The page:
Today is the day the TV adaptation of Terry Pratchett and Neil Gaiman's Good Omens hits Amazon Prime Video, with all six episodes available for you to enjoy. If you've been outside you will know that Amazon is making a big push with its marketing. I've seen more bus and road ads for Good Omens than I have for Avengers: Endgame, which should tell you something. Of course no marketing strategy is complete without some sort of weird publicity stunt, and in this case Amazon put together an Escape Room in a recreation of the angel Aziraphale's book shop.
Anyone who read the book will know that the Aziraphale is a big fan of books, and uses a second hand bookshop in the Soho area of London to store his vast collection. It's not clear where in Soho the shop is supposed to be, only that it's in an area filled with lots of other bookshops, so the recreation was put together at 19 Greek Street. For people who don't have extensive knowledge of Soho, that's right behind Foyles - another bookshop famed for its eccentric former owners.
The escape room opens to the public today and will stay open until the end of the day Sunday. The main attraction is the escape room, but once inside you can also enjoy two separate exhibits featuring themed artwork and props from the show. Of course all of this will be lost on you if you haven't read the book (or quickly binged through all six episodes), and I'm quite glad I bothered to read the story before the series came out. If I hadn't I'd probably still be stuck there sitting in the Hell-themed waiting room talking to two actors/demons doing their best to mock my intelligence and fashion sense.
The links to the series are apparent as soon as you walk through the door, and are met with a very miserable shop assistant standing behind the counter. If you're totally new to the story you'll just assume this guy is being hella rude for no reason, but book readers know that it's because Aziraphale himself behaves like this sort of caricature to prevent people from actually buying any of his books. It's an attitude the book claims is shared among London's second hand bookshop owners, so it's clearly not just Bernard Black who behaves this way.
I won't spoil anything, but the goal of the escape room is to find Agnes Nutter's Nice and Accurate Prophecies and you have various clues to help you figure out where Aziraphale has stashed the thing. It's not a very challenging task, because it's not supposed to take you longer than 15 minutes. It took me about 10 by myself, and although I got a few subtle clues from the angel in the room the whole process wasn't very difficult once you get the ball rolling.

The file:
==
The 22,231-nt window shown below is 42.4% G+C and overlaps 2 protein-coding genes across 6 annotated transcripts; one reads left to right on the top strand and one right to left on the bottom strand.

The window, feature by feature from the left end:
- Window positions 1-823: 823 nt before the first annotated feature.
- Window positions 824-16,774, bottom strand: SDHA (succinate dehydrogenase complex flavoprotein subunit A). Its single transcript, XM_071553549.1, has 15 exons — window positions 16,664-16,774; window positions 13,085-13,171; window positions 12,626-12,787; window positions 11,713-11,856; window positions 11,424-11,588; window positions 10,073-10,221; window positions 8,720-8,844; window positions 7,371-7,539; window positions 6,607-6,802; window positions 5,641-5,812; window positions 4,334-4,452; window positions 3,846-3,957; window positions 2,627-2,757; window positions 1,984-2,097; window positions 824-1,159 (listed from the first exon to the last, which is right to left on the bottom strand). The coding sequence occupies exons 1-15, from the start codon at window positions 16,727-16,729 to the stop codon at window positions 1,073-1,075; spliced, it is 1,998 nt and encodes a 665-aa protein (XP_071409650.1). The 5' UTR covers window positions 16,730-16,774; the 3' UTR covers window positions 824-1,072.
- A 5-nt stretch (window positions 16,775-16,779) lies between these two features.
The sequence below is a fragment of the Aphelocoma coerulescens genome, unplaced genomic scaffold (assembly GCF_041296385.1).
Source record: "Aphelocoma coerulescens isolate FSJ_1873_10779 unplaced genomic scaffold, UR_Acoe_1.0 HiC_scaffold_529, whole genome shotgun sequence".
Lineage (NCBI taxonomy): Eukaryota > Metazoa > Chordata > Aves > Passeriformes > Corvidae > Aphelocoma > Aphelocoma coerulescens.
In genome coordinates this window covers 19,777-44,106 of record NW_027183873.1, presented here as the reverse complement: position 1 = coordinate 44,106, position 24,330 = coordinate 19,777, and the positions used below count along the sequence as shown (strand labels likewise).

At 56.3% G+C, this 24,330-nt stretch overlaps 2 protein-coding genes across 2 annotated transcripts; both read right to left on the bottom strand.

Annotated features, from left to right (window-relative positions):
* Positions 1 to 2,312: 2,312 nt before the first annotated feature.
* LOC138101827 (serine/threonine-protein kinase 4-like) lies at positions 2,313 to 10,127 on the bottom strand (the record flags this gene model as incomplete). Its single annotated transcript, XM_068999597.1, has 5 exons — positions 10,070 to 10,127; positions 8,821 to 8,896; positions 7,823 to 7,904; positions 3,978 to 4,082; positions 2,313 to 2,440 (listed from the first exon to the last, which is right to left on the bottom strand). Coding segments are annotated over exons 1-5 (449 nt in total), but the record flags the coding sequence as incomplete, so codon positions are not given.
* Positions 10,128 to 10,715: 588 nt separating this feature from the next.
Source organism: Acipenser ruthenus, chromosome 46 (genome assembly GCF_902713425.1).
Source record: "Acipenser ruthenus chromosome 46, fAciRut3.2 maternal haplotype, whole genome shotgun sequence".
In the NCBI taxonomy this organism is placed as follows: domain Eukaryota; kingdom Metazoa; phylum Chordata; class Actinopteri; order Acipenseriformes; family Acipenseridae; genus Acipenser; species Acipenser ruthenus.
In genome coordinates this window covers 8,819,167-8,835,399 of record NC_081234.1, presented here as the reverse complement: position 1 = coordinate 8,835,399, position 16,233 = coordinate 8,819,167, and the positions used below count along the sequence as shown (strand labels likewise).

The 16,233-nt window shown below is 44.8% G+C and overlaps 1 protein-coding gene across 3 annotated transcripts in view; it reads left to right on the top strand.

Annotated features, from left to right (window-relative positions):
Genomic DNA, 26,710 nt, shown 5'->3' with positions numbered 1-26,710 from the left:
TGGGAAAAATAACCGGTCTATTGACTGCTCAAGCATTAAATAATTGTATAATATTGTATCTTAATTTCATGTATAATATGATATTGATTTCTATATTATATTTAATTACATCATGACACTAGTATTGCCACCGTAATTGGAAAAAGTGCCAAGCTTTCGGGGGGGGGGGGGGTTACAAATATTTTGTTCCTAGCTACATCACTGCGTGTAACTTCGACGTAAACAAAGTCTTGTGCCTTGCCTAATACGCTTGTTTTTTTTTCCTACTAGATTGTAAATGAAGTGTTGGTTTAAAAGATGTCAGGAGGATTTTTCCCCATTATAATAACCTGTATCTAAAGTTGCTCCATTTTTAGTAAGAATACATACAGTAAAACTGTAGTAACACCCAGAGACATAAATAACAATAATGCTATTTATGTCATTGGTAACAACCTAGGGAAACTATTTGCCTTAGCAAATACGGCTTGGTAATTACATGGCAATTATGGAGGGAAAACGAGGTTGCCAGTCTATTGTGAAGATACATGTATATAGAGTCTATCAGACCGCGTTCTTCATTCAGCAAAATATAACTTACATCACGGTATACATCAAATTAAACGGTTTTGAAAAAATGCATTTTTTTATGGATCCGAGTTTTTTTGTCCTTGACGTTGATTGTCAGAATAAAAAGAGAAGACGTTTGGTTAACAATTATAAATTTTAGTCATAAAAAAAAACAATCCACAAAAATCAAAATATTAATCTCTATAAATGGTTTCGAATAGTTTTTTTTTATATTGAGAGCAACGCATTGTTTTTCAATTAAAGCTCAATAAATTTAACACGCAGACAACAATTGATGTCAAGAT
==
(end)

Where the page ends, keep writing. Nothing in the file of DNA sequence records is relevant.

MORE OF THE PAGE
I'll say this: the clue-laden cue cards weren't actually that useful in the grand scheme of things. They helped me get started and piece together the first couple of steps I needed to complete, but once you manage that the rest of the sequence is pretty logical. In other words don't dwell too long on the cue cards because they may just end up confusing you. Then Agnes Nutter was genuinely mad, and even her own descendants had trouble deciphering her words after centuries of study. You haven't got a hope in hell.
Apparently if you get really stuck you can pray to God for answers, because there did seem to be people watching from some other room. Some of the effects were reliant on it.
Once you get to the end you're greeted with a special message, cups of tea, and copies of Good Omens to take home. It is a bookshop, after all, and you can't leave without a book. That would be a travesty.
Just don't thank Aziraphale when you leave, unless you want to be hit with another rude response. Oh, and don't forget to checkout the weird clamped Bentley across the street that, for some reason, won't stop playing Queen's Greatest Hits.
If you hated the book, the series, or both, then you're going to hate this. So don't go. But if you do like the book (or the series, if you've had chance to watch it already), and you're close enough to central London, then it's worth checking out if you have the time. Sadly it's not sticking around forever, but the whole exhibit is open until Sunday and is free to enter. You'll have to book ahead if you want to do the escape room, though. Opening hours are also listed on the booking page.